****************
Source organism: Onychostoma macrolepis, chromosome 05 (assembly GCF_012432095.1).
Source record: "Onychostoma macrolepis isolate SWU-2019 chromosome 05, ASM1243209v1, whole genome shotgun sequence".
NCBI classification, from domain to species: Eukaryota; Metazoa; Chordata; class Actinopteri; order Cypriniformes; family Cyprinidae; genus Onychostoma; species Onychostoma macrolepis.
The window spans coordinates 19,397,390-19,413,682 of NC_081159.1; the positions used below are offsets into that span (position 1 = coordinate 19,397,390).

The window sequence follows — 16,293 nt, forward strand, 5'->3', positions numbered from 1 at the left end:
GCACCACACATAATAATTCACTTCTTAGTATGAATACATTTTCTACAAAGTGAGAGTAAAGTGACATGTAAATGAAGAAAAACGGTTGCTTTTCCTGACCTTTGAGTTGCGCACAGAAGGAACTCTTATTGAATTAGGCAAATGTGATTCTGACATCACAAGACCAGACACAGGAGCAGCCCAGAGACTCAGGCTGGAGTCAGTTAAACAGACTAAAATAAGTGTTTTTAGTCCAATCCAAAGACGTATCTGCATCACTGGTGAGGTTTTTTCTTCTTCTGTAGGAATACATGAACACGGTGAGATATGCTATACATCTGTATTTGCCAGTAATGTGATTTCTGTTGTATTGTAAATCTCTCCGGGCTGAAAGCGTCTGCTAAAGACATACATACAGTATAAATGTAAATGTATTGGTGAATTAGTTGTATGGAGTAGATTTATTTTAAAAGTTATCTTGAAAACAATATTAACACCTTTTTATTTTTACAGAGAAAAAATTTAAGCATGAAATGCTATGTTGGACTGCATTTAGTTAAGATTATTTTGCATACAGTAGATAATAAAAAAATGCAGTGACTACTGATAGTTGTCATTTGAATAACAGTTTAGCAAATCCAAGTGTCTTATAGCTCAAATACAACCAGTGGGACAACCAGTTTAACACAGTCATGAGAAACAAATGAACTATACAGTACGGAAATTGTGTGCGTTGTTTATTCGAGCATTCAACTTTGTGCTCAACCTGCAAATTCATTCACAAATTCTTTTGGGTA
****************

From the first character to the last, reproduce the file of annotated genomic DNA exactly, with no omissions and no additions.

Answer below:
Source organism: Onychostoma macrolepis, chromosome 05 (assembly GCF_012432095.1).
Source record: "Onychostoma macrolepis isolate SWU-2019 chromosome 05, ASM1243209v1, whole genome shotgun sequence".
NCBI classification, from domain to species: Eukaryota; Metazoa; Chordata; class Actinopteri; order Cypriniformes; family Cyprinidae; genus Onychostoma; species Onychostoma macrolepis.
The window spans coordinates 19,397,390-19,413,682 of NC_081159.1; the positions used below are offsets into that span (position 1 = coordinate 19,397,390).

The window sequence follows — 16,293 nt, forward strand, 5'->3', positions numbered from 1 at the left end:
GCACCACACATAATAATTCACTTCTTAGTATGAATACATTTTCTACAAAGTGAGAGTAAAGTGACATGTAAATGAAGAAAAACGGTTGCTTTTCCTGACCTTTGAGTTGCGCACAGAAGGAACTCTTATTGAATTAGGCAAATGTGATTCTGACATCACAAGACCAGACACAGGAGCAGCCCAGAGACTCAGGCTGGAGTCAGTTAAACAGACTAAAATAAGTGTTTTTAGTCCAATCCAAAGACGTATCTGCATCACTGGTGAGGTTTTTTCTTCTTCTGTAGGAATACATGAACACGGTGAGATATGCTATACATCTGTATTTGCCAGTAATGTGATTTCTGTTGTATTGTAAATCTCTCCGGGCTGAAAGCGTCTGCTAAAGACATACATACAGTATAAATGTAAATGTATTGGTGAATTAGTTGTATGGAGTAGATTTATTTTAAAAGTTATCTTGAAAACAATATTAACACCTTTTTATTTTTACAGAGAAAAAATTTAAGCATGAAATGCTATGTTGGACTGCATTTAGTTAAGATTATTTTGCATACAGTAGATAATAAAAAAATGCAGTGACTACTGATAGTTGTCATTTGAATAACAGTTTAGCAAATCCAAGTGTCTTATAGCTCAAATACAACCAGTGGGACAACCAGTTTAACACAGTCATGAGAAACAAATGAACTATACAGTACGGAAATTGTGTGCGTTGTTTATTCGAGCATTCAACTTTGTGCTCAACCTGCAAATTCATTCACAAATTCTTTTGGGTA